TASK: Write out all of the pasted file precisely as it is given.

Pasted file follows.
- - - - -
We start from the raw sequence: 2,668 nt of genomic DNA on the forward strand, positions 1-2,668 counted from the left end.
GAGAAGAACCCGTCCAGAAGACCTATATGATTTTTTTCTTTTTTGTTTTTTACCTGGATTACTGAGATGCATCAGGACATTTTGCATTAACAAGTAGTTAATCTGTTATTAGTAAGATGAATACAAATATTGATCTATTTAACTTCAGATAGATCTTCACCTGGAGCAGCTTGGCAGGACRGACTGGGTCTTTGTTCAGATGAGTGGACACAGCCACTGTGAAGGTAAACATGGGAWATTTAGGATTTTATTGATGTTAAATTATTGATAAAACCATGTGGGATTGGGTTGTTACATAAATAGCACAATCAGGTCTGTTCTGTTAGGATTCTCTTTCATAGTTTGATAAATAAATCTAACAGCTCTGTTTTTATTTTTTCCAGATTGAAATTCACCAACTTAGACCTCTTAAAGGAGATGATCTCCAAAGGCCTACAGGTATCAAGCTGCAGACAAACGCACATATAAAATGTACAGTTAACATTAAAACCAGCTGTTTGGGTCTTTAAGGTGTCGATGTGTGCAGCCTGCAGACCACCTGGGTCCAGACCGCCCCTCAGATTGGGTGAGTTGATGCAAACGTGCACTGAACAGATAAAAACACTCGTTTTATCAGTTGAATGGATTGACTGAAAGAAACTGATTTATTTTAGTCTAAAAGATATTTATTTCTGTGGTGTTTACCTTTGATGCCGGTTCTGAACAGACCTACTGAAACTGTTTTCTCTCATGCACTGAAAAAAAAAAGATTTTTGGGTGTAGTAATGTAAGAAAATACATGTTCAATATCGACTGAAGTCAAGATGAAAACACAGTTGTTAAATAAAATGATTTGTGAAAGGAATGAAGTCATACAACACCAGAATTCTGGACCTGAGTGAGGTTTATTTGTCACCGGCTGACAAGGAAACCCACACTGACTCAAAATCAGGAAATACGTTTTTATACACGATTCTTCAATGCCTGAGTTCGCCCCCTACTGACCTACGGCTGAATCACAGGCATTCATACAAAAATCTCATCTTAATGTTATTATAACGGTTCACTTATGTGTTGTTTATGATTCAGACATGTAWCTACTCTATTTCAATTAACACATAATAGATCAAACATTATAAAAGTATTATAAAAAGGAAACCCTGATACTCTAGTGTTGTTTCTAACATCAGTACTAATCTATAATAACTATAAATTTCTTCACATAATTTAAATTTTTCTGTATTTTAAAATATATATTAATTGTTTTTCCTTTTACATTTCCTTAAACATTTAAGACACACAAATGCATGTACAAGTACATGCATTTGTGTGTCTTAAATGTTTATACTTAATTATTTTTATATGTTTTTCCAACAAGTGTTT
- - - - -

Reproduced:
We start from the raw sequence: 2,668 nt of genomic DNA on the forward strand, positions 1-2,668 counted from the left end.
GAGAAGAACCCGTCCAGAAGACCTATATGATTTTTTTCTTTTTTGTTTTTTACCTGGATTACTGAGATGCATCAGGACATTTTGCATTAACAAGTAGTTAATCTGTTATTAGTAAGATGAATACAAATATTGATCTATTTAACTTCAGATAGATCTTCACCTGGAGCAGCTTGGCAGGACRGACTGGGTCTTTGTTCAGATGAGTGGACACAGCCACTGTGAAGGTAAACATGGGAWATTTAGGATTTTATTGATGTTAAATTATTGATAAAACCATGTGGGATTGGGTTGTTACATAAATAGCACAATCAGGTCTGTTCTGTTAGGATTCTCTTTCATAGTTTGATAAATAAATCTAACAGCTCTGTTTTTATTTTTTCCAGATTGAAATTCACCAACTTAGACCTCTTAAAGGAGATGATCTCCAAAGGCCTACAGGTATCAAGCTGCAGACAAACGCACATATAAAATGTACAGTTAACATTAAAACCAGCTGTTTGGGTCTTTAAGGTGTCGATGTGTGCAGCCTGCAGACCACCTGGGTCCAGACCGCCCCTCAGATTGGGTGAGTTGATGCAAACGTGCACTGAACAGATAAAAACACTCGTTTTATCAGTTGAATGGATTGACTGAAAGAAACTGATTTATTTTAGTCTAAAAGATATTTATTTCTGTGGTGTTTACCTTTGATGCCGGTTCTGAACAGACCTACTGAAACTGTTTTCTCTCATGCACTGAAAAAAAAAAGATTTTTGGGTGTAGTAATGTAAGAAAATACATGTTCAATATCGACTGAAGTCAAGATGAAAACACAGTTGTTAAATAAAATGATTTGTGAAAGGAATGAAGTCATACAACACCAGAATTCTGGACCTGAGTGAGGTTTATTTGTCACCGGCTGACAAGGAAACCCACACTGACTCAAAATCAGGAAATACGTTTTTATACACGATTCTTCAATGCCTGAGTTCGCCCCCTACTGACCTACGGCTGAATCACAGGCATTCATACAAAAATCTCATCTTAATGTTATTATAACGGTTCACTTATGTGTTGTTTATGATTCAGACATGTAWCTACTCTATTTCAATTAACACATAATAGATCAAACATTATAAAAGTATTATAAAAAGGAAACCCTGATACTCTAGTGTTGTTTCTAACATCAGTACTAATCTATAATAACTATAAATTTCTTCACATAATTTAAATTTTTCTGTATTTTAAAATATATATTAATTGTTTTTCCTTTTACATTTCCTTAAACATTTAAGACACACAAATGCATGTACAAGTACATGCATTTGTGTGTCTTAAATGTTTATACTTAATTATTTTTATATGTTTTTCCAACAAGTGTTT